The Saltire Scottish Research Book of the Year Award, supported by the National Library of Scotland, sees the following in contention for the prize: Alan Macniven, The Vikings in Islay: The Place of Names in Hebridean Settlement History (John Donald); Meiko O’ Halloran: James Hogg and British Romanticism: A Kaleidoscopic Art (Palgrave Macmillan); Chesley W. Sanger, Scottish Arctic Whaling (John Donald); David Taylor, The Wild Black Region: Badenoch 1750 – 1800 (John Donald); and Sebastiaan Verweij, The Literary Culture of Early Modern Scotland: Manuscript Production and Transmission, 1560-1625 (Oxford University Press).

The Saltire Scottish History Book of the Year Award, supported by the Scottish Historical Review Trust shortlists: Robin Noble's blend of natural history and memoir, Castles in the Mist (Saraband); Kinda K Riddell's Shetland and the Great War, commended for its attention to detail (The Shetland Times Ltd); Mike Shepherd's first hand account of searching for oil bearing rock Oil Strike North Sea (Luath Press); Angela Gannon and George Geddes' St Kilda: The Last and Outmost Isle (Historic Environment Scotland); James Hunter's Set Adrift Upon the World (Birlinn Ltd); and Bob Editor Harris' A Tale of Three Cities: The Life and Times of Lord Daer, 1763 – 1794 (John Donald).

The six awards for the 2016 Saltire Literary Awards are each accompanied by a £2,000 cash prize to the winner.

The winning book from each of the awards will go on to compete for the Saltire Scottish Book of the Year Award and an accompanying £6,000 cash prize, awarded to Michel Faber last year for his novel The Book of Strange New Things (Canongate).

The shortlist for the 2016 Saltire Publisher of the Year Award was revealed alongside the shortlist for a new initiative for 2016, the Saltire Emerging Publisher of the Year Award. It shortlisted Scotland’s largest children’s publisher Floris Books after a "stellar year"; Black and White Publishing, praised for their "willingness to take risks and innovate"; Saraband, which "continues to impress with its strong-list building";  Birlinn for its "consistency, quality of output, and desire to publish the best of Scottish culture"; and National Galleries of Scotland with its "exceptional production values". Individuals shortlisted are Keara Donnachie, Publicity Officer, (Sandstone Press Limited), Laura Waddell, Marketing Manager, (Freight Books), Robbie Guillory, Assistant Publisher, (Freight Books), Leah McDowell, Design and Production Manager, (Floris Books) and Sha Nazir, Publisher / Art Director, (BHP Comics).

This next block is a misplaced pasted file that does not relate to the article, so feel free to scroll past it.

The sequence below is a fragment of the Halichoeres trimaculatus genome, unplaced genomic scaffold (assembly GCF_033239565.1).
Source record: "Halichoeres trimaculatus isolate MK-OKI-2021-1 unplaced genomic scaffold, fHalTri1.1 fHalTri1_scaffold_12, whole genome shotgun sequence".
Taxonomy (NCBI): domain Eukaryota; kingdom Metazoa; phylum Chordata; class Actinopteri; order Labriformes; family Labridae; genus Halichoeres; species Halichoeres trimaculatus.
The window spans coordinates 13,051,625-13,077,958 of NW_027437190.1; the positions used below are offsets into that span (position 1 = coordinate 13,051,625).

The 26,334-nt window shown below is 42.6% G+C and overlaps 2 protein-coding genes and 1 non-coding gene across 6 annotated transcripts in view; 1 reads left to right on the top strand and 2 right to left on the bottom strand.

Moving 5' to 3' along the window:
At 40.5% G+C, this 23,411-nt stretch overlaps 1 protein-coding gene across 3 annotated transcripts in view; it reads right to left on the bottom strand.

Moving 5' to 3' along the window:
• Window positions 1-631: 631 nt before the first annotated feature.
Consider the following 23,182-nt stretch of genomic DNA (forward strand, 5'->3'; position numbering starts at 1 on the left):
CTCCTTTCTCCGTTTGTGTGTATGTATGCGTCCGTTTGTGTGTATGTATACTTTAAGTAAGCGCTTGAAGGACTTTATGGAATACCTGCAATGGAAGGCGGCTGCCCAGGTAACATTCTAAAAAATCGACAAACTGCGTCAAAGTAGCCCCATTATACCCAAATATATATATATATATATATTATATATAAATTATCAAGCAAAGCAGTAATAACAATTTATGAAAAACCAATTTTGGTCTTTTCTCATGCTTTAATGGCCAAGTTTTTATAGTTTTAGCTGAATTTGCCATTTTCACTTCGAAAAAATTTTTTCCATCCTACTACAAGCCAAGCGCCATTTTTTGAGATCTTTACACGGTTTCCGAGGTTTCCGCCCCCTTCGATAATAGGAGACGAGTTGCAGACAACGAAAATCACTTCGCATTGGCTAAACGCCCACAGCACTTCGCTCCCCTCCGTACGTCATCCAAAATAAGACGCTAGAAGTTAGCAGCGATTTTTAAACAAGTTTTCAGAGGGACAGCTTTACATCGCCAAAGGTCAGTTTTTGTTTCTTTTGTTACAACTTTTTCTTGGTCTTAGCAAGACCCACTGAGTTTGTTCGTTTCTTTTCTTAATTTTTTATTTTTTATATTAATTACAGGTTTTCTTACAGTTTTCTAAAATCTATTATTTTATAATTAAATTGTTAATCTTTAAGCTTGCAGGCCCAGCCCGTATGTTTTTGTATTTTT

As part of Inspiring Scotland programme, announced to celebrate the Saltire Society’s 80th anniversary earlier this year, the winner of the Publisher of the Year Award will receive a fully funded place to the Yale Publishers Course in August 2017, with the winner of the Emerging Publisher of the Year Award to receive a £500 bursary to develop their skills and experience in the industry.

The winners of all six book Awards as well as the two publishing awards will be formally announced at a special ceremony in Edinburgh on 24th November.

Saltire Society executive director, Jim Tough, commented: “Spanning academia, poetry, biography and prose, the sheer scale and variety of writing talent to be seen in the shortlists is remarkable. As always, excellence is evident across all awards and I know the judges will have their work cut out to decide upon winners.

“The Saltire Society Literary Awards have a proud history of celebrating and bringing wider attention to excellence in all literary forms and I would like to offer my congratulations to every writer who has made it onto one of these shortlists and to the publishers presenting their work. I wish them the very best of luck when the awards are announced next month.”